Mouthguard options when wearing braces or Invisalign

Anyone playing any type of sport should seriously consider wearing a mouthguard – whether they are wearing braces or not.

It is widely accepted that a mouthguard must be worn for contact sports like boxing, hockey, martial arts, rugby, league and Aussie rules. But I feel mouthguards should also be compulsory for other sports like soccer, basketball, touch football – or any other sport where there is even the remote chance of being accidentally hit in the mouth by an opponent’s head, elbow or knee.

Mouth Guard

The risks of not wearing a sports mouthguard

A heavy blow to the mouth can cause serious dental injuries and could end up costing thousands of dollars to repair the damage.

Dental injuries following a blow to the mouth could include one or a combination of the following :

  • Crown fracture
  • Root fracture
  • Damage to the nerve/blood supply of a tooth – resulting in it becoming dark and non-vital and eventually becoming abscessed
  • Partial displacement of one or more teeth
  • Laceration of the lips – especially if braces are present
  • Total loss of one or more teeth

If any dental injury does occur, it is important to see a dentist as soon as possible after the injury. This is especially important if a tooth has been displaced or totally knocked out.
Many of these dental injuries can be treated with modern dental technology and techniques, but it can be very time consuming requiring many visits to your dentist and be quite expensive.
The simple precaution of wearing a well-fitting mouthguard can avoid or, at least, minimize these injuries.

Common Complaints about Mouthguards

  1. Gagging
    The traditional rubber mouthguards need to be quite thick to absorb forces from an impact.  As a result, they are bulky and are a mouthful. People with sensitive palates or tongues tend to gag and struggle to keep these mouthguards in during a game.
  2. Speech
    Again due to the bulk, many people find it difficult to talk clearly and find it necessary to remove the mouthguard to communicate with other players. A major inconvenience for some.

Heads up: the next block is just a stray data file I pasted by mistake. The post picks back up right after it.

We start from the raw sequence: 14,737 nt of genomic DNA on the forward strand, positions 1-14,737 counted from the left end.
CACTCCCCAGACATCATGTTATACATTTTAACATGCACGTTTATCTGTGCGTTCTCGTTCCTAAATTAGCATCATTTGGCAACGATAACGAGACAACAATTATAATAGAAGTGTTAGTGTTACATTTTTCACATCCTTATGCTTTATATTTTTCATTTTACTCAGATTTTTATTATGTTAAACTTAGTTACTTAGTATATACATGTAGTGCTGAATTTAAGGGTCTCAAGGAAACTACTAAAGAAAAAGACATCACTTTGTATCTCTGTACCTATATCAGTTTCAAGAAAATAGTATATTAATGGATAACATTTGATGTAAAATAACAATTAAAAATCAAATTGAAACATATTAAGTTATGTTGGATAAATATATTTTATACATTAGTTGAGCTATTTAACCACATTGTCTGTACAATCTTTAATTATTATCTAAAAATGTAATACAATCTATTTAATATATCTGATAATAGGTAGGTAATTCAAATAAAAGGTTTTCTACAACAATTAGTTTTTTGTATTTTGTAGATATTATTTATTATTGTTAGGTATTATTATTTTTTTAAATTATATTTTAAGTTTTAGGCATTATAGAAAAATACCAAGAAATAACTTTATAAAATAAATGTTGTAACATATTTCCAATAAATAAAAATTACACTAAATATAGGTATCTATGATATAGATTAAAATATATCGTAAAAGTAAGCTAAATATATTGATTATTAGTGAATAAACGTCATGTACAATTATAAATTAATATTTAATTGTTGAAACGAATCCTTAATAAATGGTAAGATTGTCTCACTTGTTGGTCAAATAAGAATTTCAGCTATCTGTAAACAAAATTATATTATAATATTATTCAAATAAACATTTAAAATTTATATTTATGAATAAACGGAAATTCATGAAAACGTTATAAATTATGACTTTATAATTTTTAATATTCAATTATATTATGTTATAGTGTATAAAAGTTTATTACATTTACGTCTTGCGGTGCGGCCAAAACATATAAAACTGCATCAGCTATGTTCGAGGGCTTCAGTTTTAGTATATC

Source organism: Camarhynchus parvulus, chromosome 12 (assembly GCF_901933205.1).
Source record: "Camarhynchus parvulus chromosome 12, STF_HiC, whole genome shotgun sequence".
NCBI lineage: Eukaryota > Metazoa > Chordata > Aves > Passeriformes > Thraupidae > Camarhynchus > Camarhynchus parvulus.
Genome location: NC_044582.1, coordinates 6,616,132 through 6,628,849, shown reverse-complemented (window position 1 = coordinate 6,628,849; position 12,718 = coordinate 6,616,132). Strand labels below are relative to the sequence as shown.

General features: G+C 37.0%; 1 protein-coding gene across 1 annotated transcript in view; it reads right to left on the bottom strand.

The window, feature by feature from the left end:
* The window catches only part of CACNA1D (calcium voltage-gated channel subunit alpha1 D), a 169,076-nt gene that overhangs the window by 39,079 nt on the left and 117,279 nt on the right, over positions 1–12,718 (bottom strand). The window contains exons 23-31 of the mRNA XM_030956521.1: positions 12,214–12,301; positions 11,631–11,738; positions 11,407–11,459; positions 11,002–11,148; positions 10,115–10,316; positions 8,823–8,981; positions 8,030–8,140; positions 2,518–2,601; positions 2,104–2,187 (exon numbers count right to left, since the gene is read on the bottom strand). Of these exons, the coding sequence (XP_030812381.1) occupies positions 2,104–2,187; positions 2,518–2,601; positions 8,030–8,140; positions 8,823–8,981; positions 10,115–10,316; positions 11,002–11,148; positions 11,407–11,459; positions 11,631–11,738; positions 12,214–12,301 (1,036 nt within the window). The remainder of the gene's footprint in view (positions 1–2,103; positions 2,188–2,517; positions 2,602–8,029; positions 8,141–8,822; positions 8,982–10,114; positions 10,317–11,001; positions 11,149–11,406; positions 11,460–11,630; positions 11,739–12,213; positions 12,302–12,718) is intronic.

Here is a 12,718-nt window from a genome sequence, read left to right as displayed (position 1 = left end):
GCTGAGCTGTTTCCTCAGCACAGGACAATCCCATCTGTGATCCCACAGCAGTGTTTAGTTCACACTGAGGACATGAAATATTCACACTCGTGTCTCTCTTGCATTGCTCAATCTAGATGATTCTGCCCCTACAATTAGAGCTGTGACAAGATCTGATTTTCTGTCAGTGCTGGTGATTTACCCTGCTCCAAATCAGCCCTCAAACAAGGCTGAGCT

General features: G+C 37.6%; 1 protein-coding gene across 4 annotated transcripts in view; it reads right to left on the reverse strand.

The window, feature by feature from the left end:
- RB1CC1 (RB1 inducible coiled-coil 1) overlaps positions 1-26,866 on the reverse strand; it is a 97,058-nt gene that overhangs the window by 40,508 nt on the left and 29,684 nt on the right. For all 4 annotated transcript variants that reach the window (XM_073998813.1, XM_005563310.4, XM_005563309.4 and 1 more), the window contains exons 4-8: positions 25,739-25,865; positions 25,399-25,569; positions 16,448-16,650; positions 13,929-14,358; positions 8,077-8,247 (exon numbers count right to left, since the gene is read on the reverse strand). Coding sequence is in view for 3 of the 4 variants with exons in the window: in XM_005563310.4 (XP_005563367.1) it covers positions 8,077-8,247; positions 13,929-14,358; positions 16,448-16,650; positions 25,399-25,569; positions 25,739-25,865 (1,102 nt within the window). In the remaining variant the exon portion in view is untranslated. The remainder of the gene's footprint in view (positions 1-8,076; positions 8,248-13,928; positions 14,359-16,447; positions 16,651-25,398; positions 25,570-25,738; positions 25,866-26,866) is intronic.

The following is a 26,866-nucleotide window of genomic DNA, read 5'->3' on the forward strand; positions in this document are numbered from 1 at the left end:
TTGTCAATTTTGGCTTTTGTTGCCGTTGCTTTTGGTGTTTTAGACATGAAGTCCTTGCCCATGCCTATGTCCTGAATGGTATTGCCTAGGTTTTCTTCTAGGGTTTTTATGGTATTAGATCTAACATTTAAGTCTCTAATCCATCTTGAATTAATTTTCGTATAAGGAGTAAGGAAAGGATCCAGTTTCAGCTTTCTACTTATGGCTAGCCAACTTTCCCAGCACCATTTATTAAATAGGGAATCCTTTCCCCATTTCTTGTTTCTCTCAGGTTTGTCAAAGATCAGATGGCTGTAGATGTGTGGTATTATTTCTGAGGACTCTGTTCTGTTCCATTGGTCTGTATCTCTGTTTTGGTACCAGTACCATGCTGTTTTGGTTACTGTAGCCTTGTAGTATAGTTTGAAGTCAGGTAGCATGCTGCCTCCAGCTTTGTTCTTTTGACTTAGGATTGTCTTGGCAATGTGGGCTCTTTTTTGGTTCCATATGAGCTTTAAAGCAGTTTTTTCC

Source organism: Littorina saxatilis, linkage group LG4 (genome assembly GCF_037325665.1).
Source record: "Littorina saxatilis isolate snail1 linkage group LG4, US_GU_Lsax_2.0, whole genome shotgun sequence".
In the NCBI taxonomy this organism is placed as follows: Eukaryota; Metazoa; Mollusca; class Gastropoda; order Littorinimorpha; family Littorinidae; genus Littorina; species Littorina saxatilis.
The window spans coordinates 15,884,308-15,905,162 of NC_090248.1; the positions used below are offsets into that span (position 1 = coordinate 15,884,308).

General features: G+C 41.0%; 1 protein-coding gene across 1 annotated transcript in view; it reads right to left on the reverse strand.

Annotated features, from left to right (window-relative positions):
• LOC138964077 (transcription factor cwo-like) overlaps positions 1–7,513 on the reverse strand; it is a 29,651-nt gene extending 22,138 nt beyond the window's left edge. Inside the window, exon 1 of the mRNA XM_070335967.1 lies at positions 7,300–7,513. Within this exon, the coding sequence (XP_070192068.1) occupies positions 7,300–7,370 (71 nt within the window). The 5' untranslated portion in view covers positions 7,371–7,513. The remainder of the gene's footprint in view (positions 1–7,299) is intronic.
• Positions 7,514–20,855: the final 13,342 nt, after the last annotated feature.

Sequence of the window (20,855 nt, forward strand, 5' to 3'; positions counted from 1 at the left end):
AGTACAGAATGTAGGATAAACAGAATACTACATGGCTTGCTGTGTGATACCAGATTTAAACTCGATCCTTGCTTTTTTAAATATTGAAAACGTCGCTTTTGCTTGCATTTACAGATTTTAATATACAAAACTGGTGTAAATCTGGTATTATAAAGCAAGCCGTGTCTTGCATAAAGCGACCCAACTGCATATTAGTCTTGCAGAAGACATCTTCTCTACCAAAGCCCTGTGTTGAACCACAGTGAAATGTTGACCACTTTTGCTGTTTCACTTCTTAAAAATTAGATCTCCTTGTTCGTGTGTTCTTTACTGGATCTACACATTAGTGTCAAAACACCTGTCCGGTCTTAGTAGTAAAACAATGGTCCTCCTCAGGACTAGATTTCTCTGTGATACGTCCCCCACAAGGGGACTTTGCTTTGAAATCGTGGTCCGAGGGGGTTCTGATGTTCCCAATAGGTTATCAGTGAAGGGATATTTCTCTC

3. Mouthguard adjustments or replacements during orthodontic treatment
    The challenge for patients wearing braces is that their teeth continuously move or re-align during the course their orthodontic treatment (over 12 to 24 months) – which means a new mouthguard no longer fits after a couple of months – and needs to be either modified or replaced regularly – as an ill-fitting mouthguard offers little protection and can feel quite uncomfortable.
  4. Cost
    Mouthguards can cost up to $200 or more. This sounds like a lot but when you consider repairing dental injuries could cost anything from $300 to $30,000,  a quality, a well-fitting mouthguard is a great investment.

Mouthguard type

There are 3 types of sports mouthguards available.

1. Custom Mouthguards:

These are the conventional rubber –type mouthguards fitted by a dental professional. We first need to take an accurate impression to create a plaster model. The model is then given to our technician who will create a beautiful thermoformed mouthguard. We normally need 1-2 days to construct these.

These mouthguards offer excellent protection but are thick and bulky. This makes it challenging to talk while they are being worn and some patients find that the bulk can cause gagging.

2. SISU Mouthguards:

These are a high tech modern version of the “boil and bite” mouthguard. These are made of a hard medical grade plastic. They are softened in hot water and carefully moulded around the upper teeth.

These mouthguards only require one visit and can be fitted on the spot. These are also great for patients wearing braces as the SISU mouthguard can be easily re-softened in hot water and remoulded to the teeth periodically as the teeth are straightening.

3. Boil and bite mouthguard:

These are available from chemists or sporting goods stores. These are softened in hot water then moulded over the Teeth. Generally, the fit of these is poor and they often drop out when the player opens their mouth. They offer some protection and are better than having nothing. But I feel they may not be sufficiently protective if a serious impact is sustained. These sports mouthguards can be used over braces – and in fact, the braces offer something to grip onto – so the fit is better and more retentive in braces patients compared with non–braces patients.

These mouthguards are a quick option and can be fitted by the player him/ herself. This type of mouthguard can also be refitted a couple of times as the teeth move.

Wearing a mouthguard during Invisalign treatment

If you are having Invisalign treatment you can easily remove your Invisalign aligners to wear a mouthguard. Again, after a few months, as your teeth will straighten you will find your mouthguard may not fit as well. So it will need to be adjusted, remoulded or replaced.

The table below summarises the options for braces and Invisalign wearers.

Custom made SISU Boil n Bite
Material EVA  rubber(Ethyl – vinyl acetate) Medical grade plastic Varies depending on manufacturer and style
Cost – approx $150 – 200 $95 $20 – $60
Claimable from Health fund? Yes (Item code 151)*Rebate depends on your cover, but can be around $100. No No
Fit Excellent Very good Loose fit
Comfort BulkyMay cause gagging Thinner but strong BulkyMay cause gagging
Speech Difficult to speak Good Difficult to speak
How long to make 1-2 days to make Fitted on the spot Fitted yourself
Re-mouldable No Yes Yes
Use over braces? Yes, but may need replacing after 3 – 6 months Yes, re-mouldable Yes, re-mouldable
Use with Invisalign Yes, but may need replacing after 3 – 6  months Yes, re-mouldable Yes, re-mouldable

Contact Gullotta Orthodontics on (07) 55 3234 33 if you require a mouthguard or if you need more information.